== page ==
By Mike Kinney
A 4.64-acre former San Pablo City Hall property at San Pablo Avenue and Church Lane is set to become a mixed-use development with up to 100 affordable multi-family units and 17,500 square feet of commercial space, after the plans received unanimous council approval Monday.
The 5-0 decision was made despite ongoing concerns by a group of citizens over proposed commercial uses for the historic Alvarado Adobe Museum at the site.
San Pablo City Hall relocated its new complex at 1000 Gateway Avenue in summer 2020, but the plan to turn the previous site into a mixed-use development with affordable housing has been several years in the works. Last year, the city entered into an exclusive negotiations agreement with Danco Communities and the Muholland Drive Company to redevelop the site. The proposal will bring housing that is affordable to low and moderate income individuals and families, helping the city to meet its Regional Housing Needs Allocation, Interim Assistant City Manager Charles Ching said.
As part of the agreement, Danco Communities must retain the historical educational value of the Alvarado Adobe building, a replica of an historic building. Ching said the development agreement stipulates the developer must consult with the San Pablo Historical and Museum Society (SPHMS) for repurposing the Alvarado Adobe, which has been envisioned as a restaurant or café with various historical exhibits.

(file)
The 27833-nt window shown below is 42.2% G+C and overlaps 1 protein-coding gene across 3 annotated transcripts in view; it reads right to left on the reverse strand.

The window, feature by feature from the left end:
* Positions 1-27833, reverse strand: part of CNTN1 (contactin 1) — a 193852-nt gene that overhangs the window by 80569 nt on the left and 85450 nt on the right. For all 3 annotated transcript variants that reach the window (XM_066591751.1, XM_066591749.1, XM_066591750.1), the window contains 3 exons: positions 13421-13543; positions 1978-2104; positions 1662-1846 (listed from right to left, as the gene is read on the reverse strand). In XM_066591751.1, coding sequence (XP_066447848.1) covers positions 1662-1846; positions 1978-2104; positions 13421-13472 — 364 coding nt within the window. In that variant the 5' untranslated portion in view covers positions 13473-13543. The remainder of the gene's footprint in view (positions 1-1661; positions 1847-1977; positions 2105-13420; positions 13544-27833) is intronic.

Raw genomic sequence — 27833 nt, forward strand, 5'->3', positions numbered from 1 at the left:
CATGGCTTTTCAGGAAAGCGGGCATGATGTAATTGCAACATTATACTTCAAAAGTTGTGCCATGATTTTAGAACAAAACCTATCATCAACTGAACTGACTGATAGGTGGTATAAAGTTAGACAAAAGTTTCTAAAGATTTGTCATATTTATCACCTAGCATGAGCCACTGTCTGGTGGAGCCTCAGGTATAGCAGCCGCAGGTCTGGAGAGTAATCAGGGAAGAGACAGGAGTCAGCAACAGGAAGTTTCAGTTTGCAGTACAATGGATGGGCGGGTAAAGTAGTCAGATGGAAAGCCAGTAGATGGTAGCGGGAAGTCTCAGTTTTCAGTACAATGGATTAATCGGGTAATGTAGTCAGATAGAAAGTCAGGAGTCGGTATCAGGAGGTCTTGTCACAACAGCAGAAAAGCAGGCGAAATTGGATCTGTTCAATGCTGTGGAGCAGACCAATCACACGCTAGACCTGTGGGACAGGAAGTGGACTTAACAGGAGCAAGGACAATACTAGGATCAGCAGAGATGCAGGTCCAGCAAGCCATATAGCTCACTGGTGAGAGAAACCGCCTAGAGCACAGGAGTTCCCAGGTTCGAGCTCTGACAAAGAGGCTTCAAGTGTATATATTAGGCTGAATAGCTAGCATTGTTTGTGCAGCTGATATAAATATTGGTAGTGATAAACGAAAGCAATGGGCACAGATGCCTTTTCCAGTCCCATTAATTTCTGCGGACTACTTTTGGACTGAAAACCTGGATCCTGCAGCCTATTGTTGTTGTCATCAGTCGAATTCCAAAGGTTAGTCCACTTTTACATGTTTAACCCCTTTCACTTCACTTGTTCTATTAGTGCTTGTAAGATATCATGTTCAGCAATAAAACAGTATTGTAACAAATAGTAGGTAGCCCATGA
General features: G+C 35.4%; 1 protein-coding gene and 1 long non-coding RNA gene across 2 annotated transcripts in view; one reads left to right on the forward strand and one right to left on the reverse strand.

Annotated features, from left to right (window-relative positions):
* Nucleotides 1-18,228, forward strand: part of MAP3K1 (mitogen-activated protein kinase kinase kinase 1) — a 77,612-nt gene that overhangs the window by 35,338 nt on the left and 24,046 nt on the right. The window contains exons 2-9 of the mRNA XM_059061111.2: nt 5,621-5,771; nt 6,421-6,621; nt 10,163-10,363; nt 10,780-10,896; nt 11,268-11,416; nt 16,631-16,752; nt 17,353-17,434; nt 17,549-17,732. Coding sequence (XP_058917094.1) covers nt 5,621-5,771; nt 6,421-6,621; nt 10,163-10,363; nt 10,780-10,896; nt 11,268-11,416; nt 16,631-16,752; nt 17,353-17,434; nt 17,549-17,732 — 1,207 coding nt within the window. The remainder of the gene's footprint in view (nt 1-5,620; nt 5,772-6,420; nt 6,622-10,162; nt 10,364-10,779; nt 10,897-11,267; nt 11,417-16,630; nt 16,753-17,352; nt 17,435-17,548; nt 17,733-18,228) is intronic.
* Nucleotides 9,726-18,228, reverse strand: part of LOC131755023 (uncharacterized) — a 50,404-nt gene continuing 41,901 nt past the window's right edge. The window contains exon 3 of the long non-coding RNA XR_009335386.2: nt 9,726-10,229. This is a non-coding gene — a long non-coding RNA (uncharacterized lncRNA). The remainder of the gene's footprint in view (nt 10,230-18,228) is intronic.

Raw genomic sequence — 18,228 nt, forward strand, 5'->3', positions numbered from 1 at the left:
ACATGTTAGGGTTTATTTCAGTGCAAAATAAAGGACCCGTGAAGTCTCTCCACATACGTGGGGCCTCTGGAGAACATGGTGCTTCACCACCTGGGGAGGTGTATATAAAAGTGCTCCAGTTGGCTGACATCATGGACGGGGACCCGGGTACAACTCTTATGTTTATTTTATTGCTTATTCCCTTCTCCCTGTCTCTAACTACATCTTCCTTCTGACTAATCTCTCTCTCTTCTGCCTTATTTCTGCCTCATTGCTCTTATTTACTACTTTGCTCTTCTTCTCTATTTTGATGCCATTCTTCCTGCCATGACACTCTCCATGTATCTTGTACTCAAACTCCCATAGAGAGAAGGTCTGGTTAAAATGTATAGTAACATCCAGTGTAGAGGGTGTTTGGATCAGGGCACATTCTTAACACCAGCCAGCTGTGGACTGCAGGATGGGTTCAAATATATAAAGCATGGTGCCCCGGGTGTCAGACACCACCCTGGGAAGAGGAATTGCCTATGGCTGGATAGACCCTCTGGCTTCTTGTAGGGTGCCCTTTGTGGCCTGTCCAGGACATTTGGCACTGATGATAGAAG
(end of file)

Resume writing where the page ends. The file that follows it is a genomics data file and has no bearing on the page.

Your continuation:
Other historical structures on the site – the Blume, Bunk and Teixeria homes – will remain under city ownership.
A group of concerned citizens that includes members of the SPHMS and other local historians are opposed to selling the historic property to a private developer for a commercial enterprise, wishing it would remain a museum. Well over a dozen people, including descendants of Alvarado and members of other Bay Area historical societies and museums, spoke out at against the plans at Monday’s council meeting.
Opponents expressed added opposition to any suggestion the Alvarado Adobe could become a taproom or other type of drinking establishment. While other cities are opening museums, San Pablo is “turning the museum most associated with its history into a ‘hip’ bar or upscale restaurant,” Janet Pottier, president of SPHMS, said.
“The home of Governor Alvarado, who struggled all his life with serious alcohol problems, will now become just another San Pablo bar,” Pottier said.
City Manager Matt Rodriguez insisted the Alvarado Adobe would not be turned into a drinking establishment, saying such a proposal is prohibited under the city’s zoning ordinances. The vision was and remains to turn the historic structure into a commercial space such as a restaurant or café, he said.